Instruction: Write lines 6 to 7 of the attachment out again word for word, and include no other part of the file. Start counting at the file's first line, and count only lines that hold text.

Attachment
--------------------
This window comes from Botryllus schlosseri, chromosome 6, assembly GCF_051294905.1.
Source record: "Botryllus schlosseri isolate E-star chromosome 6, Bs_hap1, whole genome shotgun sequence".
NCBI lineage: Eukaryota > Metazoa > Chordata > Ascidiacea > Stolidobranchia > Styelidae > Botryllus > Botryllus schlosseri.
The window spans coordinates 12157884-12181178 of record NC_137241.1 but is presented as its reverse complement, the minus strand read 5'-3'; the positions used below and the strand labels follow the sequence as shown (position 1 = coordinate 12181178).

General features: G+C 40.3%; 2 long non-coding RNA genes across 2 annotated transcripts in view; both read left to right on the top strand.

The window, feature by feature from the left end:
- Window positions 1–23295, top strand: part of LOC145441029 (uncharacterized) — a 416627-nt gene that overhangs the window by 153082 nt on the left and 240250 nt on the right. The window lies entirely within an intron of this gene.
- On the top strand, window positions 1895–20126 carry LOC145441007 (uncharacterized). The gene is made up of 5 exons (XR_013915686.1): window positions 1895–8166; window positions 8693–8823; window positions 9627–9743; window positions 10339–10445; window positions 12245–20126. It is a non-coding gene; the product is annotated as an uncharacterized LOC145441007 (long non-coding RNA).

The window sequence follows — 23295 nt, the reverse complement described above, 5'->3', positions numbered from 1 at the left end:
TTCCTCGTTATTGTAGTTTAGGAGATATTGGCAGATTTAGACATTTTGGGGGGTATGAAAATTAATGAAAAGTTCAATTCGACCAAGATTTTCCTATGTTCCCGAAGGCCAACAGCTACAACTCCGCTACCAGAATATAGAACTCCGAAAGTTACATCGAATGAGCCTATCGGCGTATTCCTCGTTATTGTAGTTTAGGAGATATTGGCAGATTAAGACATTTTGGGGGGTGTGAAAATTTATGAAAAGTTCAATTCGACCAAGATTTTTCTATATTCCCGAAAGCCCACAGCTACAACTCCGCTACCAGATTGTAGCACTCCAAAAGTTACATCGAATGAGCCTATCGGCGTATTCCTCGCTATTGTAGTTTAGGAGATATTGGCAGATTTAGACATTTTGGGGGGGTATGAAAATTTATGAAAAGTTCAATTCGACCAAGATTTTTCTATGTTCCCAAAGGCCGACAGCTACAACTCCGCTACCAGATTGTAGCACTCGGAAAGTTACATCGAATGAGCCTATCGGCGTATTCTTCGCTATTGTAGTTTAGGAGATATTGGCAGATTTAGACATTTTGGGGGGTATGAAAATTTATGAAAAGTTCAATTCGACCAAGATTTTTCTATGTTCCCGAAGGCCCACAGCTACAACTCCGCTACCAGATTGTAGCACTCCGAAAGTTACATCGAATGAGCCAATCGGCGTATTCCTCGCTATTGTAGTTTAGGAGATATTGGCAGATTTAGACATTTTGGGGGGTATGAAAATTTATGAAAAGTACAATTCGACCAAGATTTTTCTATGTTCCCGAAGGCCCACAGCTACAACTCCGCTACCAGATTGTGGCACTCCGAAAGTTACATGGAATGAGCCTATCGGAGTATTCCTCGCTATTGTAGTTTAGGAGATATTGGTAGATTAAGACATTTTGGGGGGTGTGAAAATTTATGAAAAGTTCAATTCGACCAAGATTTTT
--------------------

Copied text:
The window, feature by feature from the left end:
- Window positions 1–23295, top strand: part of LOC145441029 (uncharacterized) — a 416627-nt gene that overhangs the window by 153082 nt on the left and 240250 nt on the right. The window lies entirely within an intron of this gene.